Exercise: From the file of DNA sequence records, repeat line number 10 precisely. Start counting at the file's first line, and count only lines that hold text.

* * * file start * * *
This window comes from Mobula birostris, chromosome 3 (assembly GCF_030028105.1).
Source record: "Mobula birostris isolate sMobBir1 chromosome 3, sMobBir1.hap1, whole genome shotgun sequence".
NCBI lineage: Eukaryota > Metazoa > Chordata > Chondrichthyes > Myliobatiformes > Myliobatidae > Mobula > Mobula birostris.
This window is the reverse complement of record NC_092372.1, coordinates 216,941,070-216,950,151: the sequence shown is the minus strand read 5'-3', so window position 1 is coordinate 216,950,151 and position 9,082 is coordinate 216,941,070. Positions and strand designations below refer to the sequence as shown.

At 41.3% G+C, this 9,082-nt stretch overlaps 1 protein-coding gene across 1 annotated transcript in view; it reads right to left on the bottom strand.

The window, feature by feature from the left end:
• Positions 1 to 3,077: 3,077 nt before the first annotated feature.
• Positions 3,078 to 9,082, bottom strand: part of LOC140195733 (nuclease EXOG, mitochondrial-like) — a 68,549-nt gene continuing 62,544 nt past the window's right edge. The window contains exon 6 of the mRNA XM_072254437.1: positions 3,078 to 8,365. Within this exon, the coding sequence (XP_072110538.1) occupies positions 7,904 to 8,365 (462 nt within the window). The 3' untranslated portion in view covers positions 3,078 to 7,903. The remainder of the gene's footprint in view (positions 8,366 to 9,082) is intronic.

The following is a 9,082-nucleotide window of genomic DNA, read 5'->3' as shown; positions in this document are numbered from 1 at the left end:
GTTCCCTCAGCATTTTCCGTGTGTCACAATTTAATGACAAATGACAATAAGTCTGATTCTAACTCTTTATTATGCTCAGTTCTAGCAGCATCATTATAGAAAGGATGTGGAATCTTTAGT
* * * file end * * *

GTTCCCTCAGCATTTTCCGTGTGTCACAATTTAATGACAAATGACAATAAGTCTGATTCTAACTCTTTATTATGCTCAGTTCTAGCAGCATCATTATAGAAAGGATGTGGAATCTTTAGT